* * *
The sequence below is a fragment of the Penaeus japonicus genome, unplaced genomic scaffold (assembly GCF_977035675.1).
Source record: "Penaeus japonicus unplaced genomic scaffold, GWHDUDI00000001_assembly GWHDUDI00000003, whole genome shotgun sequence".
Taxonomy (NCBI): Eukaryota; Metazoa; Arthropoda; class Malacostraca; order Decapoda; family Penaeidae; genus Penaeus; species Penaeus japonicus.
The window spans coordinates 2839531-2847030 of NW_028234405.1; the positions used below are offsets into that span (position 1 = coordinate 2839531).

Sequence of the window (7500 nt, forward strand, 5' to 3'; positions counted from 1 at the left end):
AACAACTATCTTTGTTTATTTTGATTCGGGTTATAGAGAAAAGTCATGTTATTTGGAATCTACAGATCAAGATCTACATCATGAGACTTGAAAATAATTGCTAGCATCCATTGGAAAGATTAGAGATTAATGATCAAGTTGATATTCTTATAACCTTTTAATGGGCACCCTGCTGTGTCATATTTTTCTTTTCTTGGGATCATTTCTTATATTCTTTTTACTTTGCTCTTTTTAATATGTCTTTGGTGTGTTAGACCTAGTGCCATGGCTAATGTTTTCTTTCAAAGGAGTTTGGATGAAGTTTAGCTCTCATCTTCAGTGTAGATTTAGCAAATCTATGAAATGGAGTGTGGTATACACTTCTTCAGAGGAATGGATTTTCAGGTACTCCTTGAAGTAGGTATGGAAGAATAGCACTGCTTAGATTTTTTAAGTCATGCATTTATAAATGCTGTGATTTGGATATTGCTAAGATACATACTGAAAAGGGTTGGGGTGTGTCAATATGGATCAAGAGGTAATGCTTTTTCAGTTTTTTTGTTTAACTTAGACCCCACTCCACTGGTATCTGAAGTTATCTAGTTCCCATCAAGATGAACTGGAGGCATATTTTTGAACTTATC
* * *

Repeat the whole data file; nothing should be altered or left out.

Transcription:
The sequence below is a fragment of the Penaeus japonicus genome, unplaced genomic scaffold (assembly GCF_977035675.1).
Source record: "Penaeus japonicus unplaced genomic scaffold, GWHDUDI00000001_assembly GWHDUDI00000003, whole genome shotgun sequence".
Taxonomy (NCBI): Eukaryota; Metazoa; Arthropoda; class Malacostraca; order Decapoda; family Penaeidae; genus Penaeus; species Penaeus japonicus.
The window spans coordinates 2839531-2847030 of NW_028234405.1; the positions used below are offsets into that span (position 1 = coordinate 2839531).

Sequence of the window (7500 nt, forward strand, 5' to 3'; positions counted from 1 at the left end):
AACAACTATCTTTGTTTATTTTGATTCGGGTTATAGAGAAAAGTCATGTTATTTGGAATCTACAGATCAAGATCTACATCATGAGACTTGAAAATAATTGCTAGCATCCATTGGAAAGATTAGAGATTAATGATCAAGTTGATATTCTTATAACCTTTTAATGGGCACCCTGCTGTGTCATATTTTTCTTTTCTTGGGATCATTTCTTATATTCTTTTTACTTTGCTCTTTTTAATATGTCTTTGGTGTGTTAGACCTAGTGCCATGGCTAATGTTTTCTTTCAAAGGAGTTTGGATGAAGTTTAGCTCTCATCTTCAGTGTAGATTTAGCAAATCTATGAAATGGAGTGTGGTATACACTTCTTCAGAGGAATGGATTTTCAGGTACTCCTTGAAGTAGGTATGGAAGAATAGCACTGCTTAGATTTTTTAAGTCATGCATTTATAAATGCTGTGATTTGGATATTGCTAAGATACATACTGAAAAGGGTTGGGGTGTGTCAATATGGATCAAGAGGTAATGCTTTTTCAGTTTTTTTGTTTAACTTAGACCCCACTCCACTGGTATCTGAAGTTATCTAGTTCCCATCAAGATGAACTGGAGGCATATTTTTGAACTTATC